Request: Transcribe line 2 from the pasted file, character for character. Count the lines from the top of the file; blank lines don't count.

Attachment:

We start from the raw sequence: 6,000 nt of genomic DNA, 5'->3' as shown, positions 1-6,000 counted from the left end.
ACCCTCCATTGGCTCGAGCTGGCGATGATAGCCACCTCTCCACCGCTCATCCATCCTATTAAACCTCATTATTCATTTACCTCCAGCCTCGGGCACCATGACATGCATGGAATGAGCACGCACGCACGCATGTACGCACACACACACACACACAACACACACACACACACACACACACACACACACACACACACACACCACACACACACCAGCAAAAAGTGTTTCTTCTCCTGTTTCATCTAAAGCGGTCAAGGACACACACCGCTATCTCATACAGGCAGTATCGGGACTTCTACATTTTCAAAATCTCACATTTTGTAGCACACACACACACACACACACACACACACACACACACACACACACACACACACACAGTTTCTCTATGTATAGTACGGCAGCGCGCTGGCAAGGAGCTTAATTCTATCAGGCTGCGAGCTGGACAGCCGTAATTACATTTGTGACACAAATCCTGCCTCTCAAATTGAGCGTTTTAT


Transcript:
ACCCTCCATTGGCTCGAGCTGGCGATGATAGCCACCTCTCCACCGCTCATCCATCCTATTAAACCTCATTATTCATTTACCTCCAGCCTCGGGCACCATGACATGCATGGAATGAGCACGCACGCACGCATGTACGCACACACACACACACACAACACACACACACACACACACACACACACACACACACACACACACCACACACACACCAGCAAAAAGTGTTTCTTCTCCTGTTTCATCTAAAGCGGTCAAGGACACACACCGCTATCTCATACAGGCAGTATCGGGACTTCTACATTTTCAAAATCTCACATTTTGTAGCACACACACACACACACACACACACACACACACACACACACACACACACACACACAGTTTCTCTATGTATAGTACGGCAGCGCGCTGGCAAGGAGCTTAATTCTATCAGGCTGCGAGCTGGACAGCCGTAATTACATTTGTGACACAAATCCTGCCTCTCAAATTGAGCGTTTTAT